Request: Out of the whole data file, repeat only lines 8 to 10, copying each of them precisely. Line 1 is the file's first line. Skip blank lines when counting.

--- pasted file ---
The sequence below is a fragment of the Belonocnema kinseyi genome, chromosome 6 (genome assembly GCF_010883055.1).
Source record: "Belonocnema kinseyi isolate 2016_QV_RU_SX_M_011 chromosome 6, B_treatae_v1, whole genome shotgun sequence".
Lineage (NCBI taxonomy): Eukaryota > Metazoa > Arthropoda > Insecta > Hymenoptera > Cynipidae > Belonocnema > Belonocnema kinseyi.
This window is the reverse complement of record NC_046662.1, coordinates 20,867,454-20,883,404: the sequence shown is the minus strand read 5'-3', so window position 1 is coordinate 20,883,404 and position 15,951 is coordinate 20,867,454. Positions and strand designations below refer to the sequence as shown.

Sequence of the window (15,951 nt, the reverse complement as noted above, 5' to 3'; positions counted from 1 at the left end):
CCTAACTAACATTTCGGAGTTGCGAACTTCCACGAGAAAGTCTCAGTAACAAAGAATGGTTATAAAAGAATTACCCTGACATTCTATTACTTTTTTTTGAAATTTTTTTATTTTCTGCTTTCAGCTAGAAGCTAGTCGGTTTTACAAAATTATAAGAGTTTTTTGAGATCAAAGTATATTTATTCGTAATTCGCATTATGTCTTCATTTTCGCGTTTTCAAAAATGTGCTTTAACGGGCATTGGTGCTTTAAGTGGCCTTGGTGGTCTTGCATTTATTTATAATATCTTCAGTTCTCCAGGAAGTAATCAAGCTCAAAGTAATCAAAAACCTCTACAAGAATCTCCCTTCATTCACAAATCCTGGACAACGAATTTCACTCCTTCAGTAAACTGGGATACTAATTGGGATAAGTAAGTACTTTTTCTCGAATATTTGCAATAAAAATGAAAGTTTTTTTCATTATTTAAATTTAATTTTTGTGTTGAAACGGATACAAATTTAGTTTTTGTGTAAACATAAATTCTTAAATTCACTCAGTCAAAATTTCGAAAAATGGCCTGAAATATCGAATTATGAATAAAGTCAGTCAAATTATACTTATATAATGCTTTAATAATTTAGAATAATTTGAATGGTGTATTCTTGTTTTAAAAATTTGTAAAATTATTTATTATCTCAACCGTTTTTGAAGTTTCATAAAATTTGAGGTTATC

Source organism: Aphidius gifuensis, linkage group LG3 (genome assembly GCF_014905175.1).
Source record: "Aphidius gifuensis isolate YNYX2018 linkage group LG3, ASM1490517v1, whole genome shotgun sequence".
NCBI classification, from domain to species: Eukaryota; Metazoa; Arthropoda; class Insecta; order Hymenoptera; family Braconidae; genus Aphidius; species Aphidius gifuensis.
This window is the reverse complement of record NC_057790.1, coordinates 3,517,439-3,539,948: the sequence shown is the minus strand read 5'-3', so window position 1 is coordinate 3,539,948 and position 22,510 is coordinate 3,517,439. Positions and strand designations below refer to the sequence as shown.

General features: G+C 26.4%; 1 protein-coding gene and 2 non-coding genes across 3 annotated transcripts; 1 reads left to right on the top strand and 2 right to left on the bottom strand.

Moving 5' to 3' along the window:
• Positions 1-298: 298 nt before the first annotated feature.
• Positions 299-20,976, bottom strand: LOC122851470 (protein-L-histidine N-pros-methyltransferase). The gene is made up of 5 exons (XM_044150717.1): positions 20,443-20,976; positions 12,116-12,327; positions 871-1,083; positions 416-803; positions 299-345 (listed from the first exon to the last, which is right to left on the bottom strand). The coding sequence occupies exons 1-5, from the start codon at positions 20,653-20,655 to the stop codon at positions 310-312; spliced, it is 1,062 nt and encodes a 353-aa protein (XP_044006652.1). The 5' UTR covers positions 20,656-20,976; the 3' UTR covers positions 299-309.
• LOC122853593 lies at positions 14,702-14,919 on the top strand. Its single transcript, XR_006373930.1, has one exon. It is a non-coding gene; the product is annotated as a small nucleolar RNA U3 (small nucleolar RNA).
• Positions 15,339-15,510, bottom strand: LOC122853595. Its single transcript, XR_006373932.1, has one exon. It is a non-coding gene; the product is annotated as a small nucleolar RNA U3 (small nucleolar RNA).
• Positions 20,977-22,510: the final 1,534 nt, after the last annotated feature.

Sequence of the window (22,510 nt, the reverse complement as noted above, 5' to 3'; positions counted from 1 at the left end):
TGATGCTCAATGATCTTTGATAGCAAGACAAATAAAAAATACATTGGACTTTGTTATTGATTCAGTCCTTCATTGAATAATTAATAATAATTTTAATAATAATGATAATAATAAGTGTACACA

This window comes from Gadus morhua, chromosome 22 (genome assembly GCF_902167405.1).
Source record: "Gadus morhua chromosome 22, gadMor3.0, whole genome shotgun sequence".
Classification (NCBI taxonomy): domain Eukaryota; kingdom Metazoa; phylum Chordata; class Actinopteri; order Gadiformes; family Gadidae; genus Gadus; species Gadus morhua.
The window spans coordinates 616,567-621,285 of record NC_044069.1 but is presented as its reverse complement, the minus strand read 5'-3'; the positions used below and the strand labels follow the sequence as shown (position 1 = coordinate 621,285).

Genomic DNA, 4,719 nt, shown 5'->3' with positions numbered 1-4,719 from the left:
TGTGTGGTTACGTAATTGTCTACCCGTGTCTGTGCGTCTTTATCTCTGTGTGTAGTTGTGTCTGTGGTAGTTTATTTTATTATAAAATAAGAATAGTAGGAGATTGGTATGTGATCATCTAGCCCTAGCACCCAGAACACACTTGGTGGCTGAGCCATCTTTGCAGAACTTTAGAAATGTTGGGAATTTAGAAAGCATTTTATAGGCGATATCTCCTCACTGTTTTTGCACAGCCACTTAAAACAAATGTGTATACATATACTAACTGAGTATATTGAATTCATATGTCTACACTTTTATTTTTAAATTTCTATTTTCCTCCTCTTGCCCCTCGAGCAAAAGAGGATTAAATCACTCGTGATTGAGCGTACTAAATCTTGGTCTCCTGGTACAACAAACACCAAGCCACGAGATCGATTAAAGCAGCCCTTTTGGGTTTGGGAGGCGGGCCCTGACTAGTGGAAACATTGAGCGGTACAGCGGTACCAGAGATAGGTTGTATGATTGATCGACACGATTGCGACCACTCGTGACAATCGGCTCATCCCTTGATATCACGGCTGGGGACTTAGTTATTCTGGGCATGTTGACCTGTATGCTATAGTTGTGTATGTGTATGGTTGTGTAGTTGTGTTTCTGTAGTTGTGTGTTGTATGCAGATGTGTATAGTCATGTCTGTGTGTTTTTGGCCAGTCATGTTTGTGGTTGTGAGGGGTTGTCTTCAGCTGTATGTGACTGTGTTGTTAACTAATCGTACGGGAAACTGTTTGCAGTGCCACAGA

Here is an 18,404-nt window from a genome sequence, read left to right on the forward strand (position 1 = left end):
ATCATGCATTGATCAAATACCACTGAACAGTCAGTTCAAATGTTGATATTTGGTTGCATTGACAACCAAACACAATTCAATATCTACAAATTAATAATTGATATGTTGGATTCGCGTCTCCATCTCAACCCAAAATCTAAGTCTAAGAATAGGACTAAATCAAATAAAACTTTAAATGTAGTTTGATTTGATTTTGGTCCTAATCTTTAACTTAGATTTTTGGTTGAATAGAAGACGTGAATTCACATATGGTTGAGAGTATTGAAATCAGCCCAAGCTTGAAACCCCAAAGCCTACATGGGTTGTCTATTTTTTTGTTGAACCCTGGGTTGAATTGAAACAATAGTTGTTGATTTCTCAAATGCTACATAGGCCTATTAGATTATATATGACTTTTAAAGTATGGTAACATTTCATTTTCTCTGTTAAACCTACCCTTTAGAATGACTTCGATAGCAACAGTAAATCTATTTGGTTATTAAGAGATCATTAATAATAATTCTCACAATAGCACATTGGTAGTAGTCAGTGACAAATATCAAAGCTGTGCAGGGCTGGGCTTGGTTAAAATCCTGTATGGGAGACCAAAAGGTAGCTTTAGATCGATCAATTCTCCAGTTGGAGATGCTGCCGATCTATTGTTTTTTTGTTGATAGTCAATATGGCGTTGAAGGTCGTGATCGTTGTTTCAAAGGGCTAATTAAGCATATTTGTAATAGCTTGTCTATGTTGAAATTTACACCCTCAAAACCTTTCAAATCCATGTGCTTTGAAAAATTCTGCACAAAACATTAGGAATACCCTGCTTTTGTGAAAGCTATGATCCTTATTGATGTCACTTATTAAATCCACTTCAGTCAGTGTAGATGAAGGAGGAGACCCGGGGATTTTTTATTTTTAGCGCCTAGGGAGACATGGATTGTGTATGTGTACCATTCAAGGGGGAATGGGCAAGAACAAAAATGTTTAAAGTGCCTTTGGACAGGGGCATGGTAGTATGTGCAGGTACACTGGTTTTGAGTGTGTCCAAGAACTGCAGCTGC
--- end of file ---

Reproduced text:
Source record: "Aphidius gifuensis isolate YNYX2018 linkage group LG3, ASM1490517v1, whole genome shotgun sequence".
NCBI classification, from domain to species: Eukaryota; Metazoa; Arthropoda; class Insecta; order Hymenoptera; family Braconidae; genus Aphidius; species Aphidius gifuensis.
This window is the reverse complement of record NC_057790.1, coordinates 3,517,439-3,539,948: the sequence shown is the minus strand read 5'-3', so window position 1 is coordinate 3,539,948 and position 22,510 is coordinate 3,517,439. Positions and strand designations below refer to the sequence as shown.